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Exposure Or Serial Killers? YouTube, Talent Shows & Specialty Acts

talent shows
By Martin Frenette

In 2017, things have to go fast. As time goes by our society is becoming less patient and it’s no secret that attention deficit disorder is a growing concern, not only among children but also for grown-ups. As a result, people are now watching excerpts of TV shows on YouTube instead of full episodes, most shows (circus, dance or plays) are now requested to not run longer than 90 minutes plus intermission and we, as artists, are directly affected by this shift: some producers and directors prefer to watch a demo reel online than to attend a full show. 2:30 is the maximum time allowed for an act on those “Got Talent” shows and most Specialty Acts on Cruise ships don’t go longer than 3 minutes (nor do most songs for vocalists).

We are spending years working on a range of skills, endlessly repeating tricks and exercises, developing an esthetic and creating pieces that we feel are defining us both as individuals and as artists. There is an introduction, momentums and an end, a full ark, but, if we are following today’s industry’s trends and standards, one must jump from that initial eye contact between two leads to their final kiss, from those small and silent steps on stage to a quadruple pirouette. Soon enough we’ll start cutting the Balcony scene from Romeo & Juliet or Alice in Wonderland’s encounters with the Mad Hatter and the Queen of Hearts!

This phenomenon is raising this question: are these visibility opportunities giving us exposure or killing our art?

Granted, those platforms, whether it’s YouTube, Got Talent or cruise ships, have already given the chance to several artists to leave anonymity and to live a life of their art and passion. Many emerging artists are having the hardest time getting their break-through due to a lack of performance opportunities and of contacts that could propel them to the center stage and there are now ways to get noticed easily in only a few seconds or a few clicks.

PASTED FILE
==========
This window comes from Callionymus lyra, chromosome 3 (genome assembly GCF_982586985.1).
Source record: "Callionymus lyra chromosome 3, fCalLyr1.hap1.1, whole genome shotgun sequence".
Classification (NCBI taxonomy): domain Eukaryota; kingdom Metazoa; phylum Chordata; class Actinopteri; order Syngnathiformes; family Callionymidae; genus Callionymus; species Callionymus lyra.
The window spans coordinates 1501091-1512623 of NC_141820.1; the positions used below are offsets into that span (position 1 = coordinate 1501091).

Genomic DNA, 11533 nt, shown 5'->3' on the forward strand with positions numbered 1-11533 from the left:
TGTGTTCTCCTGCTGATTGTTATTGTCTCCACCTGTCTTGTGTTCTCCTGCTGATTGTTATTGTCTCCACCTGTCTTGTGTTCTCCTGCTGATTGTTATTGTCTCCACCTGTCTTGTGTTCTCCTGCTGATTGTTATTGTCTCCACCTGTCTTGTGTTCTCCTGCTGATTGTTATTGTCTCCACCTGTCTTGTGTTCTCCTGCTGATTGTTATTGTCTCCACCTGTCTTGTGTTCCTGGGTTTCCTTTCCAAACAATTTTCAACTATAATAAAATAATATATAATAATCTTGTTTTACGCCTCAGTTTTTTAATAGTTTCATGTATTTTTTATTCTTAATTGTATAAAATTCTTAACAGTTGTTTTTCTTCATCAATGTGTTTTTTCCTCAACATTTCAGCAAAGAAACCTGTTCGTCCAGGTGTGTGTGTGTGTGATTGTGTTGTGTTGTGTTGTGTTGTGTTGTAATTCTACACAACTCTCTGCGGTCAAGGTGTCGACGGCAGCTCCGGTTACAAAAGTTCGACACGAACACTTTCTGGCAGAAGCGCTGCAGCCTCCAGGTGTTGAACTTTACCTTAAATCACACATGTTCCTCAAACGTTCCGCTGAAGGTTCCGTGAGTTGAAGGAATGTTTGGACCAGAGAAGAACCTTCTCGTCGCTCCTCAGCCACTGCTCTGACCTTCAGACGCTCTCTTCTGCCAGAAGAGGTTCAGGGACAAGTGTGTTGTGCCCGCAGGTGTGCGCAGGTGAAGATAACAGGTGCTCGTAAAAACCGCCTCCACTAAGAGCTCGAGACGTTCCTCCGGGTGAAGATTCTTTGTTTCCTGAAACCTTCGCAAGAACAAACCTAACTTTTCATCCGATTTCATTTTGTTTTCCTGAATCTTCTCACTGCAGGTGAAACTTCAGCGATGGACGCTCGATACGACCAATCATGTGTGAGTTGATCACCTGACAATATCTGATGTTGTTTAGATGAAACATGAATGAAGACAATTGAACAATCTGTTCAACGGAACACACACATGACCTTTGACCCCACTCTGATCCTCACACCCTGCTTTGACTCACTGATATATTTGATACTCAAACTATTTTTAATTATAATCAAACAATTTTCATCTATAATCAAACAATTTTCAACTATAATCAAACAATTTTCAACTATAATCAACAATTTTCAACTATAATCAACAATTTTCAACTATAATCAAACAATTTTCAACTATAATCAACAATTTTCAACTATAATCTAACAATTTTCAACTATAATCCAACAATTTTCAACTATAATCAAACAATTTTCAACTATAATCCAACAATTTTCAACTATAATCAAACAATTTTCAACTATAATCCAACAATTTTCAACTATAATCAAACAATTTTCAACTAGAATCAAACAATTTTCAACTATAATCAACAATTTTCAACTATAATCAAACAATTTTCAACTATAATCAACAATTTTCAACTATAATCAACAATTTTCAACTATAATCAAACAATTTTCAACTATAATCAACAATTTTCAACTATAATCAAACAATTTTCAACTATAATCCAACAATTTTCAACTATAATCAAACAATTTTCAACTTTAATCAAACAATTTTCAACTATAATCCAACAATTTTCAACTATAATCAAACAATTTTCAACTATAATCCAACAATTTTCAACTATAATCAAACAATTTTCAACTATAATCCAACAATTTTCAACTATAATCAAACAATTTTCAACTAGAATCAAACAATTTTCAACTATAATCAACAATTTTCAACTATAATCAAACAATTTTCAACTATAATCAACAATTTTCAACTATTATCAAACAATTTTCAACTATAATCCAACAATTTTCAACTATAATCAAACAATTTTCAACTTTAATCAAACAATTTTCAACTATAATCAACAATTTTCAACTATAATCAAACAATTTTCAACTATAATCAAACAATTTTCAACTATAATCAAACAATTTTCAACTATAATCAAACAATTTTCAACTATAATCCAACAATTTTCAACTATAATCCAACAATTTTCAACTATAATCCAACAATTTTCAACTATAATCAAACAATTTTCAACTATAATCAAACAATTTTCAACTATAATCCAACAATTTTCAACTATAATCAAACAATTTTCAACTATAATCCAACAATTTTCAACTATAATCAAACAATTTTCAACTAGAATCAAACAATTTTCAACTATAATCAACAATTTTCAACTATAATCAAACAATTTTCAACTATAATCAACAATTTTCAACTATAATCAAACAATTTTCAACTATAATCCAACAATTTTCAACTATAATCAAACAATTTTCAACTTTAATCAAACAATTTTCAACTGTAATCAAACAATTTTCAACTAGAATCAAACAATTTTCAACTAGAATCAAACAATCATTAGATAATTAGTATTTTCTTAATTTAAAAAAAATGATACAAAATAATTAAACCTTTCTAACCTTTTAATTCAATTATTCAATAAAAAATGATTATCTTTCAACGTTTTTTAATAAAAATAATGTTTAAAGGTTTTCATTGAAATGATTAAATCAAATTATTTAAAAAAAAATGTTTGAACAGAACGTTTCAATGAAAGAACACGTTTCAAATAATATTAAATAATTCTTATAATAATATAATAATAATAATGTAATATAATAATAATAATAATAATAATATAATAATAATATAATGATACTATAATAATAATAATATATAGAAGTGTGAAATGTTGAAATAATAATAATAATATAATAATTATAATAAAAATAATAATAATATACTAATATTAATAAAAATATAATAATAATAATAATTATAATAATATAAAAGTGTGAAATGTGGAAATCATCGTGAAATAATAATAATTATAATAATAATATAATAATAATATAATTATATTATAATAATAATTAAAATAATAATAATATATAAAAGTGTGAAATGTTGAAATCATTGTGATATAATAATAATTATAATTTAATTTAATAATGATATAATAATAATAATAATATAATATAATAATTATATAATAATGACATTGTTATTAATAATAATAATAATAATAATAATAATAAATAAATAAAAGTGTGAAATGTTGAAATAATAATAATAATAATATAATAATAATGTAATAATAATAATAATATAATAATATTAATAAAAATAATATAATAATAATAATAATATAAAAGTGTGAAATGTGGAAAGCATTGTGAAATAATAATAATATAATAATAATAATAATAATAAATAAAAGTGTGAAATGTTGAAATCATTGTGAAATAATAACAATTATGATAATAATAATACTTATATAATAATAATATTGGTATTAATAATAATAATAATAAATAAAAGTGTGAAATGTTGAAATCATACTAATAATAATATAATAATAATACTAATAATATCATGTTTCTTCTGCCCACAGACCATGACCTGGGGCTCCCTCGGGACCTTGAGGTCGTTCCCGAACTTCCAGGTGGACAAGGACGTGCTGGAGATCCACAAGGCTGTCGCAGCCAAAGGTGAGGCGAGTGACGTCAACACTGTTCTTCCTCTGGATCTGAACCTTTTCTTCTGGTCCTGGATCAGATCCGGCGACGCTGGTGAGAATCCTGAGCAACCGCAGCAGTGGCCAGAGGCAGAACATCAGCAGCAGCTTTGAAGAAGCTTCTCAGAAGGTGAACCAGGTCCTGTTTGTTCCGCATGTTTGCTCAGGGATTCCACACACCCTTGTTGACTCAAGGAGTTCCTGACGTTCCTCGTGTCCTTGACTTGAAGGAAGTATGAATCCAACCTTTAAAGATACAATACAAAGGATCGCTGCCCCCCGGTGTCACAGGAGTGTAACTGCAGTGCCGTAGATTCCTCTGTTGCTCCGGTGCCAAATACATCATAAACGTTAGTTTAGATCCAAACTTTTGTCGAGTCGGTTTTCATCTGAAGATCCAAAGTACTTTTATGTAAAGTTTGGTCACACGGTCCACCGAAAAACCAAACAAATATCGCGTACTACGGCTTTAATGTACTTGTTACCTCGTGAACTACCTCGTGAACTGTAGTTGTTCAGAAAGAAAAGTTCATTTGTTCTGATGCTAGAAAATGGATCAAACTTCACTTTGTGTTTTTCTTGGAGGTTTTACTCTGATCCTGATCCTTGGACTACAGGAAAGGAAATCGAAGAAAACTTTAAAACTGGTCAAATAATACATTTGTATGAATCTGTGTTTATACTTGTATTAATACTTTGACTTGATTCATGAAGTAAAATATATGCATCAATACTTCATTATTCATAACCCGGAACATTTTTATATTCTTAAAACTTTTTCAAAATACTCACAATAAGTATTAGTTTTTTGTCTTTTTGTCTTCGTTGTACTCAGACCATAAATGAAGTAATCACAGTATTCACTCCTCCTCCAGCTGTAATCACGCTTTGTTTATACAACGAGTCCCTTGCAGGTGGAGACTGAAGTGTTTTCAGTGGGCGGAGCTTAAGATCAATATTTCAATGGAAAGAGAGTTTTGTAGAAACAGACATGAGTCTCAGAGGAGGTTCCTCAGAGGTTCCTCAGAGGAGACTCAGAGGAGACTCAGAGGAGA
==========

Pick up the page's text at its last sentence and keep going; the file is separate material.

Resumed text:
However, at a certain point in one’s career, should artists still have to cut to the chase and give the audience right away that high-pitched note or that triple salto, depriving not only the audience of so many nuances and little sparks of a personal genius or subtle moves of their very own that cannot be seen nor heard online?

You’ll often hear a producer tell you “This will be good exposure for you” and pretty much never “This will be a chance to grow artistically.”

Isn’t there a time where one shall stop looking for exposure and focus on creation and performance? I’ve heard several colleagues and friends who came back from a “Got Talent” audition saying the same thing “It wasn’t for me, it isn’t for artists. This is good for stunts. Too short. No room for an artistic presentation.”

Last summer, I had the pleasure of attending twice the show Vice & Vertue in Montreal, a 3-hour interactive performance by the Montreal-based circus company “The 7 fingers” which mixed theater, circus, musical performances  with a “follow the leader” game as the audience was moving from one floor to another to watch each scene and, in some cases, interact with the artists. The main comment that came out of the audience at the end of the show: “That was long!” Regardless of the fact that these three hours were necessary to go over Montreal’s history, some of its main characters from the 40’s, 50’s and 60’s, to take full advantage of a resourceful and huge venue, to move through it, and to see actors doing acrobatics, circus artists sing and musicians act.

More than a show, this production was an experience of its own, and the artists who were involved either in the creative process or on stage all agreed that this had been one of the most challenging, yet rewarding artistic experience of their career.

Unfortunately, we are no longer conditioned to give our full attention to art for a very long time and those artistic opportunities are likely to become an even rarer breeze in our field if we let those “Serial Killers” become the lead players of our industry.

One needs exposure and visibility to perform and live from one’s art, but, later on, one needs creation time and artistic challenged to live one’s passion. At what point does an artist get to say “No” to visibility without having to stop saying “Yes” to performance?

Also by Martin Frenette:

The Role Of Artistic Director: Creating, Connecting And Hosting

Where Do Circus And Theatre Meet? A Look Into A Circus Directors Mind

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